Approaching a Cultural Tipping Point for Hearing

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Imagine yourself in the skin of a person with hearing loss. You are in a movie theatre, at worship, or attending a lecture—and having trouble hearing. Which of these two hearing assistance options would you prefer?

a)      To get up out of your seat and attempt to locate, check out, and wear an extra headset that delivers generic sound, or
b)      Simply to push a button, whereupon your own hearing aids or cochlear implant instantly becomes an in-the-ear loudspeaker, delivering sound customized for your own hearing needs.

It’s a no-brainer for those with hearing aids or cochlear implants. In Scandinavia and the United Kingdom, the second (customized, wireless loudspeaker) option is fast being realized. Hearing loops, a classic technology now in modern forms, magnetically transmit sound directly to hearing instruments with telecoils in tens of thousands of venues. These now include back seats of all London taxis, teller windows at 11,500 post offices, countless ticket windows and service points, and in most places of worship that have PA systems, including the great British cathedrals.

Hearing loops address two huge problems with assistive listening systems that require supplementary equipment: First, the equipment seldom gets used—“about once per month per theater,” a manager at my community’s biggest theater complex told me. Second, it isn’t feasible in transient venues, such as pharmacy counters, airports, and ticket booths.

With support from the Hearing Loss Association of American, the American Academy of Audiology, and hearing loss associations in various states, grassroots efforts are now spreading this directly hearing aid-compatible assistive listening. See here for what the Wisconsin audiologist Juliette Sterkens and others has accomplished in their state. West Michigan now has hundreds of looped facilities, including most worship places, the Grand Rapids Airport (both concourses and all gate areas), and even the 12,200 fixed seats of Michigan State University’s basketball arena. See also hearing loop initiatives in Arizona, Colorado, Florida, Illinois, New Mexico, New York City, Oregon, Rochester (NY), Sarasota, Seattle, andSilicon Valley.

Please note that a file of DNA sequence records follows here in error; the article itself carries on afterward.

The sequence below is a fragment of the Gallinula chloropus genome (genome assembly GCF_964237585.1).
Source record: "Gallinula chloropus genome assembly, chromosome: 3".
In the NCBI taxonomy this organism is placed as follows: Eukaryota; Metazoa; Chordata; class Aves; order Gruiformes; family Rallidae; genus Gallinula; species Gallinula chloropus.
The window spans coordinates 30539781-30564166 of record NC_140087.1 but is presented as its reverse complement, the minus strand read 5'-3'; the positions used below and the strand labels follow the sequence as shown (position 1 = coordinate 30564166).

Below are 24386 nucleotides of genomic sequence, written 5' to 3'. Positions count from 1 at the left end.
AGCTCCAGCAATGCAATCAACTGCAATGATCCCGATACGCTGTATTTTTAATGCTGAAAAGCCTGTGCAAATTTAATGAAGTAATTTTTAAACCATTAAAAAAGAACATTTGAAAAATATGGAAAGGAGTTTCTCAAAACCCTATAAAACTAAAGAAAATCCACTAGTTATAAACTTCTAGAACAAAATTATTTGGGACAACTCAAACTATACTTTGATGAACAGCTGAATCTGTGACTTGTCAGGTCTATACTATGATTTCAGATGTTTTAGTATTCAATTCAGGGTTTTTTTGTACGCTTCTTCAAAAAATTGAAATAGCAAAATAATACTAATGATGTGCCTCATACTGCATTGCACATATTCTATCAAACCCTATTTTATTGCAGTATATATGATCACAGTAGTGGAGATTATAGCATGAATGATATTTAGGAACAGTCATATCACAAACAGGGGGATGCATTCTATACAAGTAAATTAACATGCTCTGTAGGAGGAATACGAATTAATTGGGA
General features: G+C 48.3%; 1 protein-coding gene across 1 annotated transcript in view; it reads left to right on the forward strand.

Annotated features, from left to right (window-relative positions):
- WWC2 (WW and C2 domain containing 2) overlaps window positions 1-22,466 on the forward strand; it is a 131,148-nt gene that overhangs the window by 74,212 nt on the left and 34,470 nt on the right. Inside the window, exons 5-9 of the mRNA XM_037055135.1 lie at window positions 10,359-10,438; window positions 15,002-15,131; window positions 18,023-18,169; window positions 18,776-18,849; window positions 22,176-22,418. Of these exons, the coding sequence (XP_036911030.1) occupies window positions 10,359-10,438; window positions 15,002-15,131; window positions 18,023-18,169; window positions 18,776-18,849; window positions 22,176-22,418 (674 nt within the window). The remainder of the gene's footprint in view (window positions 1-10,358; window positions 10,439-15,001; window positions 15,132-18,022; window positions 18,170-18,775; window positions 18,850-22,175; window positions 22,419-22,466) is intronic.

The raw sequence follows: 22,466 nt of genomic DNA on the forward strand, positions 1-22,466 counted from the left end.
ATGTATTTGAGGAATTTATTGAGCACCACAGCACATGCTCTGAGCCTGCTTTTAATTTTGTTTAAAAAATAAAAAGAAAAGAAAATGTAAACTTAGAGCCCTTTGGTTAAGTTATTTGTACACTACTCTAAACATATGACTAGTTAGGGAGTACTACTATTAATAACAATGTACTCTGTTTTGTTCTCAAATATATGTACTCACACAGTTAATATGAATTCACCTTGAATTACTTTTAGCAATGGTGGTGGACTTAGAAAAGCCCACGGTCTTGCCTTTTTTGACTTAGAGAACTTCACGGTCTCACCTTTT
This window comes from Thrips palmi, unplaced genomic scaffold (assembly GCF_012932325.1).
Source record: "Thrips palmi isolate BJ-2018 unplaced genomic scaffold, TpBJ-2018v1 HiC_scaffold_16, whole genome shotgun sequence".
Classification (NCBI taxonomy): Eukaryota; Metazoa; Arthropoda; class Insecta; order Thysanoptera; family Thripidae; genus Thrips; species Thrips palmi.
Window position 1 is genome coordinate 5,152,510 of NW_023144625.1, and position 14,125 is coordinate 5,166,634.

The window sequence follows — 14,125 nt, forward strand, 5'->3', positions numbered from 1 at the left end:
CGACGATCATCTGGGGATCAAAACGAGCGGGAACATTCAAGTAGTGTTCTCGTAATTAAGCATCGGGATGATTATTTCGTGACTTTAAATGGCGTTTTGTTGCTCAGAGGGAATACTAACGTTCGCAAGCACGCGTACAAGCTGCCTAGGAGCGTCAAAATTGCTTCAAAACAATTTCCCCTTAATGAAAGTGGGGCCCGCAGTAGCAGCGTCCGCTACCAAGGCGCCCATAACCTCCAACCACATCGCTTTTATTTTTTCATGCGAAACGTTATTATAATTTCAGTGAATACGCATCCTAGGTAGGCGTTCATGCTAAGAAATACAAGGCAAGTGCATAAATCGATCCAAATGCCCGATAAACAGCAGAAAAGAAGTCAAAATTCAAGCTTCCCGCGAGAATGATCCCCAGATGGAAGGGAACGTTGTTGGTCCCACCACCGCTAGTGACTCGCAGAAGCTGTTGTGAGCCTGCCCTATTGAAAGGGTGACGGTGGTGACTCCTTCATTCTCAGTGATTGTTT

Information about this “directly hearing aid-compatible” assistive listening has recently been featured in Scientific American, as a cover story in a major hearing trade magazine, as a major article for audio contractors, on NPR’s All Things Consideredand Science Friday, as a Chicago Tribunefront page story, as a New York Timesfront page story, and in other print media.

New companies
are manufacturing product and offering design and installation support to audio contractors, increasing numbers of whom are gratified by the response. “Of all the AV installations we do, it’s the induction loop that receives the most positive feedback,” reports Glenn Hall of Bestboy Audio in Avondale, PA. 

Is this the ultimate wireless hearing solution? The cost, limited range, and power demands of alternative wireless technologies, such as Bluetooth, make hearing loops today’s technology of choice for public access.

But if some future wireless technology is similarly affordable, miniaturized for most hearing instruments, simple to use, inconspicuous, and able to cover a wide area with a universally accessible signal, then bring it on.
Our advocacy is less for hearing loops per se than for hearing technology that enables hearing instruments to serve an important second function, as simple, affordable, wireless loudspeakers.

Happily, with support from more and more AV professionals, we are now approaching a cultural tipping point where that dream looks like an achievable reality.

David G. Myers
, PhD, a social psychologist at Hope College, is author of A Quiet World: Living with Hearing Loss (Yale University Press); the recipient of a 2011 American Academy of Audiology Presidential Award; the author of three dozen articles advocating hearing loops; and the creator of the informational web site